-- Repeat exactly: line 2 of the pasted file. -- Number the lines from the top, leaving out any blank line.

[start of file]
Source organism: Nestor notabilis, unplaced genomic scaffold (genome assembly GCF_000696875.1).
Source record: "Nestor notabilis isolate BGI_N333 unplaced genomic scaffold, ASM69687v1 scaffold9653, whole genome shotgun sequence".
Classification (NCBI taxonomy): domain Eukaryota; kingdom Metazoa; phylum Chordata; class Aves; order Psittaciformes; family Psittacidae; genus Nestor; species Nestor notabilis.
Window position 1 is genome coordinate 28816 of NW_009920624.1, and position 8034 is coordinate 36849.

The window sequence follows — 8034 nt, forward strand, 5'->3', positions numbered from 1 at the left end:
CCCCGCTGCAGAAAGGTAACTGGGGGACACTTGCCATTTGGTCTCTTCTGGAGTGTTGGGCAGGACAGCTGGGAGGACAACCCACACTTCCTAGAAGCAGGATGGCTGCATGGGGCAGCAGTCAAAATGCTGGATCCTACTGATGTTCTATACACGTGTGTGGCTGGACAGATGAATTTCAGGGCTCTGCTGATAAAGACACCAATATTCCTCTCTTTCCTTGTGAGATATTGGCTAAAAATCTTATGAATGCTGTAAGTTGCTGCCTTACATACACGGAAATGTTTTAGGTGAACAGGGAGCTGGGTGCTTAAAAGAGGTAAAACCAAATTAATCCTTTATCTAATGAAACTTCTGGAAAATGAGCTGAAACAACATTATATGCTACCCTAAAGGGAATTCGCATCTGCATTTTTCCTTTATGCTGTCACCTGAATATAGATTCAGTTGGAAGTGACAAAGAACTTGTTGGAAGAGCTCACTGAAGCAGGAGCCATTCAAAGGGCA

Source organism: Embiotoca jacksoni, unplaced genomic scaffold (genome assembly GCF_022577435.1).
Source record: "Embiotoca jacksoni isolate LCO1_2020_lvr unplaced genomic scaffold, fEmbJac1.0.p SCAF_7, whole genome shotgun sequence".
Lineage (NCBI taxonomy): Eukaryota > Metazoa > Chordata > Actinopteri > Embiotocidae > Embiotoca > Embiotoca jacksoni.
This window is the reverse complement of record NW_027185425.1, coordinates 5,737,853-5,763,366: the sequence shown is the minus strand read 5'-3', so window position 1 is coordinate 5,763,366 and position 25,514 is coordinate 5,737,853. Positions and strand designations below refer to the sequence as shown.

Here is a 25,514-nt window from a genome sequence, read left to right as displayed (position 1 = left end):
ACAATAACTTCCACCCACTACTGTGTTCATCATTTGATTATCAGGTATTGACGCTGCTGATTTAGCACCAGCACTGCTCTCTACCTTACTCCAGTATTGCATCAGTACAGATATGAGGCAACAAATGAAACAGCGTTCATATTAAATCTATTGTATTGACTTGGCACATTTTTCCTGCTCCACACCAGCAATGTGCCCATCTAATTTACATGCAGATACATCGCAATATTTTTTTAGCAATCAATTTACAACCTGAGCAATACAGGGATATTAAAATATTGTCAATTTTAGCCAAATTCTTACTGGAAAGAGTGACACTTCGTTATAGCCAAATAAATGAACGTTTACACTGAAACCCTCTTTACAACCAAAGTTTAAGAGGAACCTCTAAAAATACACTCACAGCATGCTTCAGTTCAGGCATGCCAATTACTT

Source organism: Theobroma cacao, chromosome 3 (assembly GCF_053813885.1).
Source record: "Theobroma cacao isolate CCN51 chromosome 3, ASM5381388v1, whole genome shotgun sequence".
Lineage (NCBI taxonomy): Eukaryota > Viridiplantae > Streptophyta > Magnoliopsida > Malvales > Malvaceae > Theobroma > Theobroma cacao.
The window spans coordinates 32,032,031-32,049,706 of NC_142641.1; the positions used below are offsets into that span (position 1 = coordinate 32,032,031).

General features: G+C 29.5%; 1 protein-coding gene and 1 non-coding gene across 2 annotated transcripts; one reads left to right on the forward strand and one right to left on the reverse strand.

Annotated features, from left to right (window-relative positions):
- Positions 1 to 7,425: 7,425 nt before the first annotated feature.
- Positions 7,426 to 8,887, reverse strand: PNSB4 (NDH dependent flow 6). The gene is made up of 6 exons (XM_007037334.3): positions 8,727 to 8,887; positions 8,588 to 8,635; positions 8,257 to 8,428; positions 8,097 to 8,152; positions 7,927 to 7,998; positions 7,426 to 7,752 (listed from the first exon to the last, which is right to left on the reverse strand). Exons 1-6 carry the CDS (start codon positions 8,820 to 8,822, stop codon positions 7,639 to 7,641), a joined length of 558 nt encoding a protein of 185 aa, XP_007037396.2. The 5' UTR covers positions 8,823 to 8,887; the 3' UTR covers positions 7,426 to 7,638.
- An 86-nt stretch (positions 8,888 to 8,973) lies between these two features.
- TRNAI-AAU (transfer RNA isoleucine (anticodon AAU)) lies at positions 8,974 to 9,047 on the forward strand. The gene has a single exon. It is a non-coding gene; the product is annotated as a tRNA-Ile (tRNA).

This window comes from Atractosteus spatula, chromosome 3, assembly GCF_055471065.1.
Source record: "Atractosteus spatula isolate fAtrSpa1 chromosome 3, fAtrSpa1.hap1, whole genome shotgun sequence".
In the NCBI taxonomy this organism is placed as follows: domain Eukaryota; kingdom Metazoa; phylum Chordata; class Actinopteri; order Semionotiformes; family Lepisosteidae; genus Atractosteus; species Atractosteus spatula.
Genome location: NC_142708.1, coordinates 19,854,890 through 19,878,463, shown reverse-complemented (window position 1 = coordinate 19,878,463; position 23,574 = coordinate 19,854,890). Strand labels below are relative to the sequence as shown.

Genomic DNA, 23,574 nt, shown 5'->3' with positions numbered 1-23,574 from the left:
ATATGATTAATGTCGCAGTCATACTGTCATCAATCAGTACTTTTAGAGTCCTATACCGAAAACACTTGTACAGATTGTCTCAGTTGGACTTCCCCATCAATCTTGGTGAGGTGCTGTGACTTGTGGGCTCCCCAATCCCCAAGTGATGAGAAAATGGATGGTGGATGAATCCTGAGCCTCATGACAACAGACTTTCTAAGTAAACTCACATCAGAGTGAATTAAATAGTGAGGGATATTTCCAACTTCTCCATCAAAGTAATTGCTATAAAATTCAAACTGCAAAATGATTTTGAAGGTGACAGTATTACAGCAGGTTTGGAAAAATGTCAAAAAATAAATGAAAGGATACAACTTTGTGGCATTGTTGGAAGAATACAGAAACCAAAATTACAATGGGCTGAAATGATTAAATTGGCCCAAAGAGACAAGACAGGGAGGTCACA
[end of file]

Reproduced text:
Source record: "Nestor notabilis isolate BGI_N333 unplaced genomic scaffold, ASM69687v1 scaffold9653, whole genome shotgun sequence".